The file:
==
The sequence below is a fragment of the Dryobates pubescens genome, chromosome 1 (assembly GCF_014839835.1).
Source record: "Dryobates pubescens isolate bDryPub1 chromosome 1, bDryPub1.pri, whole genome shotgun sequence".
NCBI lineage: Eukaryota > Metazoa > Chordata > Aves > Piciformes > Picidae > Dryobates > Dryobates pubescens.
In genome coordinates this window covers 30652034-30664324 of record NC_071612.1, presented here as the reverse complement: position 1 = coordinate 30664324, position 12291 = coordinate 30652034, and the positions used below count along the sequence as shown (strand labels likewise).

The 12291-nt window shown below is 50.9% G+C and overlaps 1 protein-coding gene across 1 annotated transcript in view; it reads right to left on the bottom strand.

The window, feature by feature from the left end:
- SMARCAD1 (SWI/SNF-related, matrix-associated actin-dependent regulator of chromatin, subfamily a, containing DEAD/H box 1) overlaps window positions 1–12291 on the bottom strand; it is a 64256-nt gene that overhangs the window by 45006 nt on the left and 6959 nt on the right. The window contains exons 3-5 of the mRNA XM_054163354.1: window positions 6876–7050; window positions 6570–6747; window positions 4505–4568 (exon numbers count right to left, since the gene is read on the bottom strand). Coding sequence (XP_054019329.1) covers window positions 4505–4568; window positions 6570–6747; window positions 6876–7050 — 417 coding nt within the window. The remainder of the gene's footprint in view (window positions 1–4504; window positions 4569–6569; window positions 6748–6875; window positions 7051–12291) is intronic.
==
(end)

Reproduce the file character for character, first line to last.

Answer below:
The sequence below is a fragment of the Dryobates pubescens genome, chromosome 1 (assembly GCF_014839835.1).
Source record: "Dryobates pubescens isolate bDryPub1 chromosome 1, bDryPub1.pri, whole genome shotgun sequence".
NCBI lineage: Eukaryota > Metazoa > Chordata > Aves > Piciformes > Picidae > Dryobates > Dryobates pubescens.
In genome coordinates this window covers 30652034-30664324 of record NC_071612.1, presented here as the reverse complement: position 1 = coordinate 30664324, position 12291 = coordinate 30652034, and the positions used below count along the sequence as shown (strand labels likewise).

The 12291-nt window shown below is 50.9% G+C and overlaps 1 protein-coding gene across 1 annotated transcript in view; it reads right to left on the bottom strand.

The window, feature by feature from the left end:
- SMARCAD1 (SWI/SNF-related, matrix-associated actin-dependent regulator of chromatin, subfamily a, containing DEAD/H box 1) overlaps window positions 1–12291 on the bottom strand; it is a 64256-nt gene that overhangs the window by 45006 nt on the left and 6959 nt on the right. The window contains exons 3-5 of the mRNA XM_054163354.1: window positions 6876–7050; window positions 6570–6747; window positions 4505–4568 (exon numbers count right to left, since the gene is read on the bottom strand). Coding sequence (XP_054019329.1) covers window positions 4505–4568; window positions 6570–6747; window positions 6876–7050 — 417 coding nt within the window. The remainder of the gene's footprint in view (window positions 1–4504; window positions 4569–6569; window positions 6748–6875; window positions 7051–12291) is intronic.